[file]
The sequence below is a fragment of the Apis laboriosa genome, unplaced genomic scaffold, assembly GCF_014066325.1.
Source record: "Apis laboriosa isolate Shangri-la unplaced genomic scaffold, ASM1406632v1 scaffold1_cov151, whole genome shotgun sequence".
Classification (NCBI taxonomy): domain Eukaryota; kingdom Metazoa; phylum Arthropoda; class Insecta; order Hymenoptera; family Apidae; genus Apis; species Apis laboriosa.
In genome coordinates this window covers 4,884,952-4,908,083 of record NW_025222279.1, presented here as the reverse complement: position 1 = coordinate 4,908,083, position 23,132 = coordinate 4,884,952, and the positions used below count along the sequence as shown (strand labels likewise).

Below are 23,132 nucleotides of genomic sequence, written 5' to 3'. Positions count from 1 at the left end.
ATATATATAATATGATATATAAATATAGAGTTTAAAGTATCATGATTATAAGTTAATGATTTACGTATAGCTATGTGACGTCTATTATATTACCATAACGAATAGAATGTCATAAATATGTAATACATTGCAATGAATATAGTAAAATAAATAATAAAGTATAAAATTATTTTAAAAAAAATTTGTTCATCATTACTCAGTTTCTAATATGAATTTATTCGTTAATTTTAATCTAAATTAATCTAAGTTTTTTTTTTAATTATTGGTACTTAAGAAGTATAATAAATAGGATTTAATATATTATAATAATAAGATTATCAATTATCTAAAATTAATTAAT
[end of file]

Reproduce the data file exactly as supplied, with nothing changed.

The sequence below is a fragment of the Apis laboriosa genome, unplaced genomic scaffold, assembly GCF_014066325.1.
Source record: "Apis laboriosa isolate Shangri-la unplaced genomic scaffold, ASM1406632v1 scaffold1_cov151, whole genome shotgun sequence".
Classification (NCBI taxonomy): domain Eukaryota; kingdom Metazoa; phylum Arthropoda; class Insecta; order Hymenoptera; family Apidae; genus Apis; species Apis laboriosa.
In genome coordinates this window covers 4,884,952-4,908,083 of record NW_025222279.1, presented here as the reverse complement: position 1 = coordinate 4,908,083, position 23,132 = coordinate 4,884,952, and the positions used below count along the sequence as shown (strand labels likewise).

Below are 23,132 nucleotides of genomic sequence, written 5' to 3'. Positions count from 1 at the left end.
ATATATATAATATGATATATAAATATAGAGTTTAAAGTATCATGATTATAAGTTAATGATTTACGTATAGCTATGTGACGTCTATTATATTACCATAACGAATAGAATGTCATAAATATGTAATACATTGCAATGAATATAGTAAAATAAATAATAAAGTATAAAATTATTTTAAAAAAAATTTGTTCATCATTACTCAGTTTCTAATATGAATTTATTCGTTAATTTTAATCTAAATTAATCTAAGTTTTTTTTTTAATTATTGGTACTTAAGAAGTATAATAAATAGGATTTAATATATTATAATAATAAGATTATCAATTATCTAAAATTAATTAAT